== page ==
Rochelle Gores Fredston

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 “Growing up, my dad always taught me to work hard and when I figure out what it is that I want to do, when I find something that I love, I should do it and try to be the best I can be at it,” Gores Fredston said.

Growing up in Michigan, Rochelle Gores Fredston’s private school had a strict dress code. Yet even as a child, she was determined to show off her personal sense of style.

“I used to wear socks with ruffles and red patent leather shoes because I had to make sure that how I dressed [represented] how I felt,” she said. She also remembers wearing her grandmother’s vintage shoes and jewelry, which to her, were dress-up clothes. At the time, vintage clothing wasn’t very popular, but Gores Fredston was clearly onto something.

As she got older, Gores Fredston would organize her friends’ closets and dress them for events. As a college student at Western Michigan University, she majored in Business and Textile and Apparel Merchandising. It was the first time she realized she could take a passion and turn it into a career.

After interning in the design department of fashion label YA-YA and the licensing department of Rampage, Gores Fredston began to understand the multi-faceted aspects of the fashion business. Upon graduating college, she sought out Scoop, the top fashion boutique in New York City. Starting out in sales with no experience, Gores Fredston’s talent soon became apparent as she worked her way up to merchandiser at only 22 years old.

It was time for her to take on the business world on her own terms.

“I was starting to venture out on my own and I felt like there was an opportunity in fashion for me in Los Angeles,” she said. “I saw a real need for boutiques that had something different, had great price points, offered different designers to people and customer service.”

So in 2008, Gores Fredston moved to the West Coast where the idea for a Melrose Avenue high-end gem evolved. Inspired by 19th century European shopping malls called arcades – where multiple designers gathered to show their collections – Gores Fredston’s boutique, aptly named Arcade Boutique, would do just that.

“I wanted a [store] where people could come and feel like they’re walking into their [own] closet, a place where everyone knows you,” she said, “Even if it’s your first time walking in you feel like you’re at home. A lot of stores did the bohemian contemporary look wonderfully, but I felt like no one tapped into that sexy, sophisticated, classy look.”

It’s no wonder Gores Fredston found success in the business world. Her father Alec Gores is the founder of the Gores Group, a successful private equity firm that has acquired 80 companies across the globe – worth more than $15 billion collectively. The Gores Group also has $4 billion in equity under active management, with haute couture fashion house J. Mendel as one of their most recent acquisitions.

“Growing up, my dad always taught me to work hard and when I figure out what it is that I want to do, when I find something that I love, I should do it and try to be the best I can be at it,” Gores Fredston said.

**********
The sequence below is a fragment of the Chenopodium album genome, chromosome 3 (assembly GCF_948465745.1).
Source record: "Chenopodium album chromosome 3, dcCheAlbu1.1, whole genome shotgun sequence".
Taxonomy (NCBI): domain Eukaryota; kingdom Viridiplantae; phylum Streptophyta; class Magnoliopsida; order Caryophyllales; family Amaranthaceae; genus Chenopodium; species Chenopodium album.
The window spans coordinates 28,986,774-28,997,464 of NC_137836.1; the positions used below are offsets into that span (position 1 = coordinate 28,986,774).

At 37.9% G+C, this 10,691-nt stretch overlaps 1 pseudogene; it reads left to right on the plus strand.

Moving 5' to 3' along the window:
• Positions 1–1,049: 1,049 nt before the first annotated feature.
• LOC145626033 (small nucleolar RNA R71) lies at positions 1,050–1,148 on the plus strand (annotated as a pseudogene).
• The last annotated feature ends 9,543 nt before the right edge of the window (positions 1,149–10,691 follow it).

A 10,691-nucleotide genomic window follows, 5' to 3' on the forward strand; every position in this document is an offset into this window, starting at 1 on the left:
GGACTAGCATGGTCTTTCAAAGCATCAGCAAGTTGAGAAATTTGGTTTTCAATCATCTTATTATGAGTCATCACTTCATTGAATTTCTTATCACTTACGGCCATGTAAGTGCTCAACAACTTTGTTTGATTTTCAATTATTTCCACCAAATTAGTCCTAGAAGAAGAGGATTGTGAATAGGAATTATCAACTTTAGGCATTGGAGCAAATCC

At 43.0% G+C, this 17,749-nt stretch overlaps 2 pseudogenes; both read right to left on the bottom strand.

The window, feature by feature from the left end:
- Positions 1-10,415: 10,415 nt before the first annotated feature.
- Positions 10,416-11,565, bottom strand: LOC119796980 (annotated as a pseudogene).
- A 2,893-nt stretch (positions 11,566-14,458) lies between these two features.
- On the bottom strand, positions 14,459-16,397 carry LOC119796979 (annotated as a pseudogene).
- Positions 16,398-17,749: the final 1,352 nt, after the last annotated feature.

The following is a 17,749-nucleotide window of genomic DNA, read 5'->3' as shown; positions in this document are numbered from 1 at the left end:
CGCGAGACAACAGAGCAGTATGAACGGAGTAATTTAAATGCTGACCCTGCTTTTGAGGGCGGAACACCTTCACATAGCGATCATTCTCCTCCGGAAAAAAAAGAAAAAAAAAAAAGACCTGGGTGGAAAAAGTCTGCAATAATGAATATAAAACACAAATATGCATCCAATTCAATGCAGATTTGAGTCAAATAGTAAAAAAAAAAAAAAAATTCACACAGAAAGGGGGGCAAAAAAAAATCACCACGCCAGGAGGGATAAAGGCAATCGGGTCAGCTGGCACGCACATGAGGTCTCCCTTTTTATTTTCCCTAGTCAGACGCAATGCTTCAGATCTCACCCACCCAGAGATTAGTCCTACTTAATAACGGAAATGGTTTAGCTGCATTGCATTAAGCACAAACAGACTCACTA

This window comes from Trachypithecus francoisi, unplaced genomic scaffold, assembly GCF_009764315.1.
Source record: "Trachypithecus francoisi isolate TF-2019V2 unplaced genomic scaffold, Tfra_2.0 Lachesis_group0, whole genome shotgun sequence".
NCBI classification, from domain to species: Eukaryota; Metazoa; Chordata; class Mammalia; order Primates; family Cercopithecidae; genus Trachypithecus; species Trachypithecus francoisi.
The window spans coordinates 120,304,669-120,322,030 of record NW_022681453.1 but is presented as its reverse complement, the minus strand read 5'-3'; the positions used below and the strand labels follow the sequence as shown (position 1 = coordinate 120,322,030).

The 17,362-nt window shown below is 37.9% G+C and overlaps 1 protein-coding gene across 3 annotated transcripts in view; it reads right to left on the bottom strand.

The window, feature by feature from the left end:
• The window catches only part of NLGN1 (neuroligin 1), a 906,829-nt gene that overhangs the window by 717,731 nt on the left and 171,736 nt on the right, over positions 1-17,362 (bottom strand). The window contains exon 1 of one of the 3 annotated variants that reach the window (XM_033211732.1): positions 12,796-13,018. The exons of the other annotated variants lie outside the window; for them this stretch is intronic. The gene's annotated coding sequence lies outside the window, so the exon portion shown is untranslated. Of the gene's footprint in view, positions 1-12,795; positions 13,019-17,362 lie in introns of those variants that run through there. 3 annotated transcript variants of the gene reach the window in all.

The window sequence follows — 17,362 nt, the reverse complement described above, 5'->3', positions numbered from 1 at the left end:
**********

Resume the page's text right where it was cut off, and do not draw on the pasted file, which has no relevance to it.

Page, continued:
Today on Melrose Avenue, one of Los Angeles’s most prestigious fashion destinations, Arcade Boutique is a favorite of Hollywood’s top celebrities and stylists. These fashion heavyweights have come to depend on Gores Fredston and her staff for style advice. Gores Fredston even tried her hand at design, which proved to be another successful venture. In 2010, she launched the Arcade Private Label line and the store’s online boutique.

”It’s been really exciting because when I’m buying for the store, I know what my customer is asking for that designers aren’t offering so I can do that for my own label,” she said.

As the store’s status continues to grow, Gores Fredston spreads her talent and experience even further. She has taken on an important role for the Gores Group in which she advises the group on fashion industry investments. She also sits on the board of directors for J. Mendel and Big Strike, Inc. with Gores Group top executives.

Although Gores Fredston is best known for the glitz and glam that she has brought to Los Angeles, she hasn’t stopped there. In the spring, she founded Philanthropic Society Los Angeles (PSLA,) a group of young, forward-thinking business professionals who raise funds and awareness for The Children’s Institute, which focuses on helping children and mothers who are victims of domestic abuse.

“What I loved about this charity in particular is that it doesn’t just help them out of the situation; it educates them as to how to be better, stronger mothers and fathers,” Fredston said. “It urges these parents to read to their children, help them with education and really aid the next generation in being better.”

But that isn’t Gores Fredston’s only foray into philanthropy. In the fall, she is planning a charity fashion show at Arcade hosted by PSLA and her family.

With a child of her own on the way, success in several major business ventures and a multitude of philanthropic endeavors, it’s hard not to wonder how she does it all.

But to Gores Fredston, it’s simple.

“Find something you love to do, work really hard and be the best at whatever that is. It makes work a lot more fun.”

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